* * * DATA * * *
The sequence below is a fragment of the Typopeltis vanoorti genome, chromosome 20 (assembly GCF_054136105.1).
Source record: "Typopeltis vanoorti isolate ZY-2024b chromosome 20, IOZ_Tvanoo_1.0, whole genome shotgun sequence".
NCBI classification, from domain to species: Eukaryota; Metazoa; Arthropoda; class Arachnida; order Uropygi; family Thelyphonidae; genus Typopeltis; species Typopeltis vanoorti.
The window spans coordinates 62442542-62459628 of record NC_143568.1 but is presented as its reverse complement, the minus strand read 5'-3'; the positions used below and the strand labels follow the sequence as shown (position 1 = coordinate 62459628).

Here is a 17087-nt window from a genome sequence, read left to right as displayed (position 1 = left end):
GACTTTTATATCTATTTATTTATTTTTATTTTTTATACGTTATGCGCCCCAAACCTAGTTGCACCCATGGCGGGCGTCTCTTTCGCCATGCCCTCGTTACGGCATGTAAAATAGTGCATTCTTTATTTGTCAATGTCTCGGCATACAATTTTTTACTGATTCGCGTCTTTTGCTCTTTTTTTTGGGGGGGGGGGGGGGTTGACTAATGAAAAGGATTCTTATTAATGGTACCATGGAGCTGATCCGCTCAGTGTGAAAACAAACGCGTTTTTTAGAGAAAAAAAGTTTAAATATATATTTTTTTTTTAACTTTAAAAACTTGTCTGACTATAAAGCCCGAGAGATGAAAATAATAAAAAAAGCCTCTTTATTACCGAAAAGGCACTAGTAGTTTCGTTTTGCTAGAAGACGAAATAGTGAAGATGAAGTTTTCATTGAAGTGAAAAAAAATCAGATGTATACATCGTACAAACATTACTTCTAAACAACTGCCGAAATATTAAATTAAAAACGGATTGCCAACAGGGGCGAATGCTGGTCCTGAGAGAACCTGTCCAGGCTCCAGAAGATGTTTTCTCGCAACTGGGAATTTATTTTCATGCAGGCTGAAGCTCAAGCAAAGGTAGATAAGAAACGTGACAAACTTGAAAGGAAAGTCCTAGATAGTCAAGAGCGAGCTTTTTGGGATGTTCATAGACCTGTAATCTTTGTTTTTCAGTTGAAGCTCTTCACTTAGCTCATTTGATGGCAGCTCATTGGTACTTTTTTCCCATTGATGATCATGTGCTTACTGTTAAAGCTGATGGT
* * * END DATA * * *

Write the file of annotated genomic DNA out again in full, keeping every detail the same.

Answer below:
The sequence below is a fragment of the Typopeltis vanoorti genome, chromosome 20 (assembly GCF_054136105.1).
Source record: "Typopeltis vanoorti isolate ZY-2024b chromosome 20, IOZ_Tvanoo_1.0, whole genome shotgun sequence".
NCBI classification, from domain to species: Eukaryota; Metazoa; Arthropoda; class Arachnida; order Uropygi; family Thelyphonidae; genus Typopeltis; species Typopeltis vanoorti.
The window spans coordinates 62442542-62459628 of record NC_143568.1 but is presented as its reverse complement, the minus strand read 5'-3'; the positions used below and the strand labels follow the sequence as shown (position 1 = coordinate 62459628).

Here is a 17087-nt window from a genome sequence, read left to right as displayed (position 1 = left end):
GACTTTTATATCTATTTATTTATTTTTATTTTTTATACGTTATGCGCCCCAAACCTAGTTGCACCCATGGCGGGCGTCTCTTTCGCCATGCCCTCGTTACGGCATGTAAAATAGTGCATTCTTTATTTGTCAATGTCTCGGCATACAATTTTTTACTGATTCGCGTCTTTTGCTCTTTTTTTTGGGGGGGGGGGGGGGTTGACTAATGAAAAGGATTCTTATTAATGGTACCATGGAGCTGATCCGCTCAGTGTGAAAACAAACGCGTTTTTTAGAGAAAAAAAGTTTAAATATATATTTTTTTTTTAACTTTAAAAACTTGTCTGACTATAAAGCCCGAGAGATGAAAATAATAAAAAAAGCCTCTTTATTACCGAAAAGGCACTAGTAGTTTCGTTTTGCTAGAAGACGAAATAGTGAAGATGAAGTTTTCATTGAAGTGAAAAAAAATCAGATGTATACATCGTACAAACATTACTTCTAAACAACTGCCGAAATATTAAATTAAAAACGGATTGCCAACAGGGGCGAATGCTGGTCCTGAGAGAACCTGTCCAGGCTCCAGAAGATGTTTTCTCGCAACTGGGAATTTATTTTCATGCAGGCTGAAGCTCAAGCAAAGGTAGATAAGAAACGTGACAAACTTGAAAGGAAAGTCCTAGATAGTCAAGAGCGAGCTTTTTGGGATGTTCATAGACCTGTAATCTTTGTTTTTCAGTTGAAGCTCTTCACTTAGCTCATTTGATGGCAGCTCATTGGTACTTTTTTCCCATTGATGATCATGTGCTTACTGTTAAAGCTGATGGT